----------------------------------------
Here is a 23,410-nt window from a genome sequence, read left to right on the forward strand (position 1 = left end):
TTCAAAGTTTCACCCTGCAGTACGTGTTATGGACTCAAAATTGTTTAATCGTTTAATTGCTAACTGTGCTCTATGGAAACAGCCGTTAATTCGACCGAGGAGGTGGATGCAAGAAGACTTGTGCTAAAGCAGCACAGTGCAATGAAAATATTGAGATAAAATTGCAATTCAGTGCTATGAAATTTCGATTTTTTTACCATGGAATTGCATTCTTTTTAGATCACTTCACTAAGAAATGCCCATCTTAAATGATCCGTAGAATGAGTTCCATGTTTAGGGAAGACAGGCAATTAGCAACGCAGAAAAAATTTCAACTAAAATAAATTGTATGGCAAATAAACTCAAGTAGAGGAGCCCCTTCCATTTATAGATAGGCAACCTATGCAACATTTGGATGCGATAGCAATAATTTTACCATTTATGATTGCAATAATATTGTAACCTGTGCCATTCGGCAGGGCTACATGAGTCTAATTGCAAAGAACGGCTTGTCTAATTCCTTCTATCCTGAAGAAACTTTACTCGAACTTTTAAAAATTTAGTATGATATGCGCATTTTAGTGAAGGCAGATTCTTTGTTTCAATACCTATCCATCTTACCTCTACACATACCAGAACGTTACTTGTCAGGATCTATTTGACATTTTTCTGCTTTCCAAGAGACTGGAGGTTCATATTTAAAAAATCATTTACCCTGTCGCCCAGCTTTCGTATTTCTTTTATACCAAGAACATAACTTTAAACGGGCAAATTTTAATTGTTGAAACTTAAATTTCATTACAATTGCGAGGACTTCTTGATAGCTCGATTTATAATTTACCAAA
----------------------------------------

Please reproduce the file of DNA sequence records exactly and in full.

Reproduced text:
Here is a 23,410-nt window from a genome sequence, read left to right on the forward strand (position 1 = left end):
TTCAAAGTTTCACCCTGCAGTACGTGTTATGGACTCAAAATTGTTTAATCGTTTAATTGCTAACTGTGCTCTATGGAAACAGCCGTTAATTCGACCGAGGAGGTGGATGCAAGAAGACTTGTGCTAAAGCAGCACAGTGCAATGAAAATATTGAGATAAAATTGCAATTCAGTGCTATGAAATTTCGATTTTTTTACCATGGAATTGCATTCTTTTTAGATCACTTCACTAAGAAATGCCCATCTTAAATGATCCGTAGAATGAGTTCCATGTTTAGGGAAGACAGGCAATTAGCAACGCAGAAAAAATTTCAACTAAAATAAATTGTATGGCAAATAAACTCAAGTAGAGGAGCCCCTTCCATTTATAGATAGGCAACCTATGCAACATTTGGATGCGATAGCAATAATTTTACCATTTATGATTGCAATAATATTGTAACCTGTGCCATTCGGCAGGGCTACATGAGTCTAATTGCAAAGAACGGCTTGTCTAATTCCTTCTATCCTGAAGAAACTTTACTCGAACTTTTAAAAATTTAGTATGATATGCGCATTTTAGTGAAGGCAGATTCTTTGTTTCAATACCTATCCATCTTACCTCTACACATACCAGAACGTTACTTGTCAGGATCTATTTGACATTTTTCTGCTTTCCAAGAGACTGGAGGTTCATATTTAAAAAATCATTTACCCTGTCGCCCAGCTTTCGTATTTCTTTTATACCAAGAACATAACTTTAAACGGGCAAATTTTAATTGTTGAAACTTAAATTTCATTACAATTGCGAGGACTTCTTGATAGCTCGATTTATAATTTACCAAA